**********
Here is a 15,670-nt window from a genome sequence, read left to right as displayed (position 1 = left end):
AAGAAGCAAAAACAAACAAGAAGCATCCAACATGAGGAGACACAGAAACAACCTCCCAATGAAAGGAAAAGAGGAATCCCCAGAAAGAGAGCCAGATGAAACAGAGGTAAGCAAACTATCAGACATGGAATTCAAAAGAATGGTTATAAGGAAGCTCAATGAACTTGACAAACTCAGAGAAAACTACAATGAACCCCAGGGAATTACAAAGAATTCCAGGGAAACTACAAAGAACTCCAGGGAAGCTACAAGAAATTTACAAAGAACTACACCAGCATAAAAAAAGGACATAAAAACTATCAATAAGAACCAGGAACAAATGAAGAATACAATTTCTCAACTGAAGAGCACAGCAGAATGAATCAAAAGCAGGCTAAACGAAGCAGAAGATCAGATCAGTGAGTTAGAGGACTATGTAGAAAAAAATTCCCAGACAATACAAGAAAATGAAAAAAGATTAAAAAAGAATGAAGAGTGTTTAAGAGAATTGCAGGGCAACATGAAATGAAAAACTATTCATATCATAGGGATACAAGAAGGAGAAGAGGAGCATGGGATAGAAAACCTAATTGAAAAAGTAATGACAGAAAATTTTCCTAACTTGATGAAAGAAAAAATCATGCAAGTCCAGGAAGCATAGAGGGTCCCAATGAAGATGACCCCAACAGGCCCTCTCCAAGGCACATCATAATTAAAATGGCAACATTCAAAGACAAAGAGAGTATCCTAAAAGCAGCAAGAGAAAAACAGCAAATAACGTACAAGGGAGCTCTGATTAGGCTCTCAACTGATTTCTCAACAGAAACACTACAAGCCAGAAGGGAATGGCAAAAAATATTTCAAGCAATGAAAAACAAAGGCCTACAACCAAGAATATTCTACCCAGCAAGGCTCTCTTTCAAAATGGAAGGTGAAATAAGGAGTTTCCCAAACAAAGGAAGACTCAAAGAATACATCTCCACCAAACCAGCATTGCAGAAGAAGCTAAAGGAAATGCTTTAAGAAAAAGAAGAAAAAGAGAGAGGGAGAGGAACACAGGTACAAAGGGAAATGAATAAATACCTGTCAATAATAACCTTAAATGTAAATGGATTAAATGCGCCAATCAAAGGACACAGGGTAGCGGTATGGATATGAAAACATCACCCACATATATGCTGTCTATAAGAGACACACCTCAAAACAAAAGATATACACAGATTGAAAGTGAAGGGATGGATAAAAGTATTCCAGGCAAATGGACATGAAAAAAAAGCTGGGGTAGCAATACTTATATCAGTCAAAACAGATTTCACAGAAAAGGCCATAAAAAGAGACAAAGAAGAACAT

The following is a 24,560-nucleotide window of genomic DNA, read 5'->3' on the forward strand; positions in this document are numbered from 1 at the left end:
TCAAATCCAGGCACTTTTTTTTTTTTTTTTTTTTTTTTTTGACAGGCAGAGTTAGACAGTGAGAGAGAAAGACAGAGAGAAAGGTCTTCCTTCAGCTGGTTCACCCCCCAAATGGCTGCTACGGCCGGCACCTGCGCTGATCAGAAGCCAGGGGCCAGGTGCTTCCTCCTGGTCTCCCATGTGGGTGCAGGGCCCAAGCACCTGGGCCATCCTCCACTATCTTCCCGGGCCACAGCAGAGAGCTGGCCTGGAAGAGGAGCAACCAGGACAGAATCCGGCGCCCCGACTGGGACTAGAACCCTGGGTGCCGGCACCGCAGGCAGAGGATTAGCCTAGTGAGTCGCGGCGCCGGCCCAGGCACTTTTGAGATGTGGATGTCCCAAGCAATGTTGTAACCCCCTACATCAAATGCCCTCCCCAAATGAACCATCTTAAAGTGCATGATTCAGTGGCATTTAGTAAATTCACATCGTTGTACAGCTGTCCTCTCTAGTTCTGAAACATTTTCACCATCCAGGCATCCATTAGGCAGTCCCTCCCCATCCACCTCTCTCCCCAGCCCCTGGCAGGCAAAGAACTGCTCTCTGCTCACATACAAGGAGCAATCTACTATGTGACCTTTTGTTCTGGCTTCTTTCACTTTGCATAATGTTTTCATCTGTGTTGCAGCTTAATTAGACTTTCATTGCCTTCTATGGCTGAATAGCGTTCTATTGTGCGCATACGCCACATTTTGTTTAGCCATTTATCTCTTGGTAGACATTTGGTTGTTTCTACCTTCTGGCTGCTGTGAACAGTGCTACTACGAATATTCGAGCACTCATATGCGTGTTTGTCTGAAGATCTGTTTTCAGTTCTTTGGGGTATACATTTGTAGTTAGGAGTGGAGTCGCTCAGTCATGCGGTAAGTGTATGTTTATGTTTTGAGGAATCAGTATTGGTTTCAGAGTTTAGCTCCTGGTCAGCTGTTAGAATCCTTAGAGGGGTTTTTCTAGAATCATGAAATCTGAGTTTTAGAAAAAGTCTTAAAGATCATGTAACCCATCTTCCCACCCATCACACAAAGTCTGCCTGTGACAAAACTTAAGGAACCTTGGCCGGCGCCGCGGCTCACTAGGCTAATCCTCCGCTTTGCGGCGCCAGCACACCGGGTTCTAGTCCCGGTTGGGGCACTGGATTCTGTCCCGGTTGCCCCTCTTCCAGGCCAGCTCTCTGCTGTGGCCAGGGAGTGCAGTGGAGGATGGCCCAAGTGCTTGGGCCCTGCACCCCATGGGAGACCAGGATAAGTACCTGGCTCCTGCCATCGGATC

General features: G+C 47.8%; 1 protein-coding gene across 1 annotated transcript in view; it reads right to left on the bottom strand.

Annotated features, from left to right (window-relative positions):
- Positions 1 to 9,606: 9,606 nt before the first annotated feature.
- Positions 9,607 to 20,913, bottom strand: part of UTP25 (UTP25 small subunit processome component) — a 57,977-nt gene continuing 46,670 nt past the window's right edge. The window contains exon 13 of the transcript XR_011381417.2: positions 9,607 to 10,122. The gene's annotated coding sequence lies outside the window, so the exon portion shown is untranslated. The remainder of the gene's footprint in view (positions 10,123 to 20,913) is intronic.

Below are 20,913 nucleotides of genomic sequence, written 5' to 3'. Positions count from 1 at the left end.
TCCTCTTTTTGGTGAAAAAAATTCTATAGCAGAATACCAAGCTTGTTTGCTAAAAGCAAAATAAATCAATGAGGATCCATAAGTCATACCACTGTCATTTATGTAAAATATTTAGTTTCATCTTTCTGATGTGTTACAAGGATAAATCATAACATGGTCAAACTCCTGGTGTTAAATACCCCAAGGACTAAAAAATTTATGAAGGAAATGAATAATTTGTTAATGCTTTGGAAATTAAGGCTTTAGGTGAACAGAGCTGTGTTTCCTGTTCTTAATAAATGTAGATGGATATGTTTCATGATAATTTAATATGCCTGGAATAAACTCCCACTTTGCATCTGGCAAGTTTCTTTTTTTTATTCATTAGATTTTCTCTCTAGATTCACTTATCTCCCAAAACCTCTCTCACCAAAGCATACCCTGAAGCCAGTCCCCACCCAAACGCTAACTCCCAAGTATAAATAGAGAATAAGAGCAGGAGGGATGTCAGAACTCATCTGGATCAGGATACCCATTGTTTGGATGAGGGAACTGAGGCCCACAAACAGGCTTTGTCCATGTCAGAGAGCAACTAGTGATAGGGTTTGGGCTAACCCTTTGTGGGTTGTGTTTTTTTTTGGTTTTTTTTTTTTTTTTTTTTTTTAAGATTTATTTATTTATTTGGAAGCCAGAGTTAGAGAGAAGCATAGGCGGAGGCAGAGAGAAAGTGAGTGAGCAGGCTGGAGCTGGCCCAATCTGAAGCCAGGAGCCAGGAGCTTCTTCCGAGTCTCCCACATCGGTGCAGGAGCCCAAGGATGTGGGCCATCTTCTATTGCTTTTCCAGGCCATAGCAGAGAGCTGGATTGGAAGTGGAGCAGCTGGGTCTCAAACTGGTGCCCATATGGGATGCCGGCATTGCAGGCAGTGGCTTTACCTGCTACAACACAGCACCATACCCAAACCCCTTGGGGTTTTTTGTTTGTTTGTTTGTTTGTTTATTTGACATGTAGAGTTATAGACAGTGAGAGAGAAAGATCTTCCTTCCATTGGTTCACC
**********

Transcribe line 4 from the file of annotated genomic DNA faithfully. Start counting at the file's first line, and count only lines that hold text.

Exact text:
TCAAATCCAGGCACTTTTTTTTTTTTTTTTTTTTTTTTTTGACAGGCAGAGTTAGACAGTGAGAGAGAAAGACAGAGAGAAAGGTCTTCCTTCAGCTGGTTCACCCCCCAAATGGCTGCTACGGCCGGCACCTGCGCTGATCAGAAGCCAGGGGCCAGGTGCTTCCTCCTGGTCTCCCATGTGGGTGCAGGGCCCAAGCACCTGGGCCATCCTCCACTATCTTCCCGGGCCACAGCAGAGAGCTGGCCTGGAAGAGGAGCAACCAGGACAGAATCCGGCGCCCCGACTGGGACTAGAACCCTGGGTGCCGGCACCGCAGGCAGAGGATTAGCCTAGTGAGTCGCGGCGCCGGCCCAGGCACTTTTGAGATGTGGATGTCCCAAGCAATGTTGTAACCCCCTACATCAAATGCCCTCCCCAAATGAACCATCTTAAAGTGCATGATTCAGTGGCATTTAGTAAATTCACATCGTTGTACAGCTGTCCTCTCTAGTTCTGAAACATTTTCACCATCCAGGCATCCATTAGGCAGTCCCTCCCCATCCACCTCTCTCCCCAGCCCCTGGCAGGCAAAGAACTGCTCTCTGCTCACATACAAGGAGCAATCTACTATGTGACCTTTTGTTCTGGCTTCTTTCACTTTGCATAATGTTTTCATCTGTGTTGCAGCTTAATTAGACTTTCATTGCCTTCTATGGCTGAATAGCGTTCTATTGTGCGCATACGCCACATTTTGTTTAGCCATTTATCTCTTGGTAGACATTTGGTTGTTTCTACCTTCTGGCTGCTGTGAACAGTGCTACTACGAATATTCGAGCACTCATATGCGTGTTTGTCTGAAGATCTGTTTTCAGTTCTTTGGGGTATACATTTGTAGTTAGGAGTGGAGTCGCTCAGTCATGCGGTAAGTGTATGTTTATGTTTTGAGGAATCAGTATTGGTTTCAGAGTTTAGCTCCTGGTCAGCTGTTAGAATCCTTAGAGGGGTTTTTCTAGAATCATGAAATCTGAGTTTTAGAAAAAGTCTTAAAGATCATGTAACCCATCTTCCCACCCATCACACAAAGTCTGCCTGTGACAAAACTTAAGGAACCTTGGCCGGCGCCGCGGCTCACTAGGCTAATCCTCCGCTTTGCGGCGCCAGCACACCGGGTTCTAGTCCCGGTTGGGGCACTGGATTCTGTCCCGGTTGCCCCTCTTCCAGGCCAGCTCTCTGCTGTGGCCAGGGAGTGCAGTGGAGGATGGCCCAAGTGCTTGGGCCCTGCACCCCATGGGAGACCAGGATAAGTACCTGGCTCCTGCCATCGGATC